Iseq set for fourth-biggest annual drop in 25 years

Global equity markets head for largest slump since the financial crash 10 years ago

Swiss-Irish group Aryzta was the worst performer on the Iseq this year, plummeting by 87 per cent, after management raised more than €740 million through a share sale to help lower the embattled group’s debt levels and fund a restructuring programme.

Swiss-Irish group Aryzta was the worst performer on the Iseq this year, plummeting by 87 per cent, after management raised more than €740 million through a share sale to help lower the embattled group’s debt levels and fund a restructuring programme.

 

The Iseq index of Irish shares is set for its fourth-worst annual performance in 25 years, with baked goods maker Aryzta, homebuilders and banks among the main local decliners, as global equity markets head for their biggest slump since the financial crash a decade ago.

A 2.5 per cent rally by the Iseq on Friday curbed the index’s 2018 drop to 22.4 per cent, with only a half day of trading on Monday before the markets close for the year. Wall Street drove a spike in volatility in a shortened trading week across international markets, as investors weighed risks including Brexit, US-China trade talks, and an ongoing standoff between US president Donald Trump and Congress over the federal budget.

Debt

Swiss-Irish group Aryzta was the worst performer on the Iseq this year, plummeting by 87 per cent, after management raised more than €740 million through a share sale to help lower the embattled group’s debt levels and fund a restructuring programme.

Housebuilders Cairn Homes and Glenveagh Properties each lost 44 per cent and 42.3 per cent of their values, respectively during the year, as followers of the sector marked the two companies down in line with British peers, which have been hit by Brexit concerns. Both have also been affected fears of rising construction costs across the industry and slowing Irish house price inflation.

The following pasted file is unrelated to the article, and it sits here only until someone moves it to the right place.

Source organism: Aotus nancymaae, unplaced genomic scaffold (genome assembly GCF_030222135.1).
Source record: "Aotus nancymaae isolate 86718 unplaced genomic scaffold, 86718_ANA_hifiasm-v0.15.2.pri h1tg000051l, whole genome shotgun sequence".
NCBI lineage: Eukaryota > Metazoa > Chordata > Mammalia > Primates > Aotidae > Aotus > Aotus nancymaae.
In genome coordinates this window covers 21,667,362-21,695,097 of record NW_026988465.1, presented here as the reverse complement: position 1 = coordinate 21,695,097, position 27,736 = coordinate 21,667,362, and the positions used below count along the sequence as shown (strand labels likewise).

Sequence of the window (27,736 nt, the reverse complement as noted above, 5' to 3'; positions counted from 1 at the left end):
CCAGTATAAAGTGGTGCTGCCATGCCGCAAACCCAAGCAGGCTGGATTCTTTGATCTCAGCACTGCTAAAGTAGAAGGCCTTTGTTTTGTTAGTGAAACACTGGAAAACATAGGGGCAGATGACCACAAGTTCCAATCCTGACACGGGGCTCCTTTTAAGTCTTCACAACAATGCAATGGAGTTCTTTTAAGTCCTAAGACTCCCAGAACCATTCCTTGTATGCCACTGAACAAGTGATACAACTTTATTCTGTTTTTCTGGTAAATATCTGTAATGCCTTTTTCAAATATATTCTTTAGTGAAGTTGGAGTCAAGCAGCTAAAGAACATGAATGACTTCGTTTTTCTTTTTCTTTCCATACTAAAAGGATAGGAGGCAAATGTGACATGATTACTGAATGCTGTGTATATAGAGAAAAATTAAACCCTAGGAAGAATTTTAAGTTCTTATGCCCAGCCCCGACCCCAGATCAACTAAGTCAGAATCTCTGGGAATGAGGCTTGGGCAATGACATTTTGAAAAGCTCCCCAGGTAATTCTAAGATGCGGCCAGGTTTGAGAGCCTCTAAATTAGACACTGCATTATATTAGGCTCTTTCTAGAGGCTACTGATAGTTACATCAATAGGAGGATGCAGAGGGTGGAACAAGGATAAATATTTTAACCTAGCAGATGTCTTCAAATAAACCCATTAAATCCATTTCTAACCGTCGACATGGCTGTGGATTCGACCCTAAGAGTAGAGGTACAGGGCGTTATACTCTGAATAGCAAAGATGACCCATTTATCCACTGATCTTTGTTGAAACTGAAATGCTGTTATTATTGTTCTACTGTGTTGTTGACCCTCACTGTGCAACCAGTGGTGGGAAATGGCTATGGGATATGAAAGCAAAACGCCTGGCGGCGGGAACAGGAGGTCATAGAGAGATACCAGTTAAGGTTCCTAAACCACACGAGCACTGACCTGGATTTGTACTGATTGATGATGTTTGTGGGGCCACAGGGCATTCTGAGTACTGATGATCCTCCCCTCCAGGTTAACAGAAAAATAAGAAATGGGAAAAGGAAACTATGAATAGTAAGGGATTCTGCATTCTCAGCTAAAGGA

Glenveagh’s stock hit an all-time low of 66c on Friday, some 34 per cent below its October 2017 initial public offering (IPO) price.

Banking stocks also weighed heavily on the Iseq 20 index of large-cap stock in 2018, with AIB falling by more than 33 per cent and Bank of Ireland losing 30 per cent of its value, in line with the wider sector across Europe as investors fretted about a variety of issues, including Brexit, the election of an anti-establishment government in Italy, and prospect of official euro-zone interest rate rises being pushed out to late 2019, or 2020.

Margins

Banks typically boost their lending margins, and profitability, as central bank rates increase.

Total Produce posted the second-worst showing on the Iseq 20, falling 45.3 per cent, with its losses accelerating in November as the fresh produce group guided down analysts’ earnings estimates as adverse weather in 2018 affected supply and demand for its products and led to lower pricing.

Only two Iseq 20 stocks advanced in 2018, with nutrition group Glanbia jumping almost 10 per cent as investors bought into chief executive Siobhan Talbot’s medium-term growth targets that were outlined in May and as its earnings were boosted by a strengthening US dollar. Kingspan eked out a 1.7 per cent gain.